Picking Out a Casket
Choosing the right casket often seems complicated and many people feel pressured by the vast amount of materials, sizes and various other options available. The task of selecting a casket does not need to be difficult. This guide clarifies the properties of each type of material as well as other variables.
A wood casket is made from several types of wood including pine, aspen, ash, walnut, poplar, maple, oak, rosewood and mahogany. Pine, aspen and ash are a softer variety of wood and less likely to be found in a funeral home, whereas the other are hardwoods and tend to cost a bit more. A wood casket does not have a gasket or seal like a metal casket and funeral homes do not guarantee preservation, as wood rots over time. This is a natural occurrence and often the choice of those who prefer an environmental option.
Steel caskets are available in gauge measurements that denote the thickness of the steel. Measurements range from 16 gauge to 22 gauge, with 16 gauge the thickest and most often used for brushed finishes. In terms of preservation neither gauge is better than the other and often a 20 gauge casket is the cheapest choice.
A copper casket is also measured by gauge, however, these are generally described in ounces. 32 ounce, for example, is the weight of one square foot of the material. Again, 16 gauge is the most often chosen for caskets with a brushed finish. These caskets are sealed with a gasket. Other casket materials are available such as fibreglass, but these are very expensive and usually have a 300% mark up in funeral homes, making them a high-end investment for burial.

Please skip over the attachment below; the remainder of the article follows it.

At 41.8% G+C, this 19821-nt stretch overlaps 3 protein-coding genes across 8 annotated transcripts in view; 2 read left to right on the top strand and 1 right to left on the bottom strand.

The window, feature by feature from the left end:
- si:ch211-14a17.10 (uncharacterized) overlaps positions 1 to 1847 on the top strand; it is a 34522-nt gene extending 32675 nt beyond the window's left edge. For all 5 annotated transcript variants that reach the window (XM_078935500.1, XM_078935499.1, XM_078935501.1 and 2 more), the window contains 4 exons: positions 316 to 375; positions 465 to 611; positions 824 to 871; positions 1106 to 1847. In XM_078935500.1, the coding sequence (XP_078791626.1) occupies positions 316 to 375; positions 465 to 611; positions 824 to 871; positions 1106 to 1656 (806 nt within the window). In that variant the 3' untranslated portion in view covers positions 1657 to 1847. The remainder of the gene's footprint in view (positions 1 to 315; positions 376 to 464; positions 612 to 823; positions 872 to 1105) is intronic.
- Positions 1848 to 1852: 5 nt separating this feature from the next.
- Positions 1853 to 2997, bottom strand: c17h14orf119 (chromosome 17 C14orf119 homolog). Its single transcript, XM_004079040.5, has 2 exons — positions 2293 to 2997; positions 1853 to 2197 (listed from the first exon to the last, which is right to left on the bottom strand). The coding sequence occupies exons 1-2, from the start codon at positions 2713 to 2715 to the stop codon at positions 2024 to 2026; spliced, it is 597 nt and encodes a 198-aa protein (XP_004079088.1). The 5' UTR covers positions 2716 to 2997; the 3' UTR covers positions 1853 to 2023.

Casket sizes are far simpler in most cases, than the choice of materials. An adult casket averages 84 inches long, 28 inches wide and 23 inches deep or tall. This size is a good fit for most people, considering the average person is 72 inches long and a mere 18 inches wide, with a girth of approximately 6 inches deep or high. If there is any doubt as to whether a casket is the appropriate size, ask the funeral director to check the measurements to ensure that it is not too small.
Casket adornment is a matter of taste, with some caskets containing a wide variety of linings, carvings, and cushioning. Often flowers are placed within the casket next to a loved one as another adornment option. The scope of adornments is endless, varying from carvings on the casket to floral arrangements within the casket and every imaginable option in between.
No matter if a person prefers a metal casket such as steel caskets or copper caskets, or the natural appearance of a wood casket, funeral directors are able to offer many choices, including the costs and viability of each option.